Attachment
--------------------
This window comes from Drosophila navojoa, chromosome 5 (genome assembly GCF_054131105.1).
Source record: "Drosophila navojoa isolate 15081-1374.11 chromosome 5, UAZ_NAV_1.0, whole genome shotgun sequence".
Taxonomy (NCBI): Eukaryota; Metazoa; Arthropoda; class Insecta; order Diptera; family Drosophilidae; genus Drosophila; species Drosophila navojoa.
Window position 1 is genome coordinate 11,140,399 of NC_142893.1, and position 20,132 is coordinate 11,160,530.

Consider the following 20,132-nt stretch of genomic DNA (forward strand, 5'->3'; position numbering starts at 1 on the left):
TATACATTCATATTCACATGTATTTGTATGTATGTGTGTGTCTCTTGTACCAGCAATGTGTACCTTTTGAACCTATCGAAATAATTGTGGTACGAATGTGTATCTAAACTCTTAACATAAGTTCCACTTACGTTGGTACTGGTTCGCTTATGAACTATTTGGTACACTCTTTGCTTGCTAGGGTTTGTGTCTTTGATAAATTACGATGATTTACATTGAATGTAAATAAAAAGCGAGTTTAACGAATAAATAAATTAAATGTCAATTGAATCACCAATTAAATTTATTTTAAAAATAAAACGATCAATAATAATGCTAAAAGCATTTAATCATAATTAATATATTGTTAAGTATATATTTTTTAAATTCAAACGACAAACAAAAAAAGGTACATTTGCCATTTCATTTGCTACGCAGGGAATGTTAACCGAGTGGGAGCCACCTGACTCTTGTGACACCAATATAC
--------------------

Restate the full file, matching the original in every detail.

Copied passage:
This window comes from Drosophila navojoa, chromosome 5 (genome assembly GCF_054131105.1).
Source record: "Drosophila navojoa isolate 15081-1374.11 chromosome 5, UAZ_NAV_1.0, whole genome shotgun sequence".
Taxonomy (NCBI): Eukaryota; Metazoa; Arthropoda; class Insecta; order Diptera; family Drosophilidae; genus Drosophila; species Drosophila navojoa.
Window position 1 is genome coordinate 11,140,399 of NC_142893.1, and position 20,132 is coordinate 11,160,530.

Consider the following 20,132-nt stretch of genomic DNA (forward strand, 5'->3'; position numbering starts at 1 on the left):
TATACATTCATATTCACATGTATTTGTATGTATGTGTGTGTCTCTTGTACCAGCAATGTGTACCTTTTGAACCTATCGAAATAATTGTGGTACGAATGTGTATCTAAACTCTTAACATAAGTTCCACTTACGTTGGTACTGGTTCGCTTATGAACTATTTGGTACACTCTTTGCTTGCTAGGGTTTGTGTCTTTGATAAATTACGATGATTTACATTGAATGTAAATAAAAAGCGAGTTTAACGAATAAATAAATTAAATGTCAATTGAATCACCAATTAAATTTATTTTAAAAATAAAACGATCAATAATAATGCTAAAAGCATTTAATCATAATTAATATATTGTTAAGTATATATTTTTTAAATTCAAACGACAAACAAAAAAAGGTACATTTGCCATTTCATTTGCTACGCAGGGAATGTTAACCGAGTGGGAGCCACCTGACTCTTGTGACACCAATATAC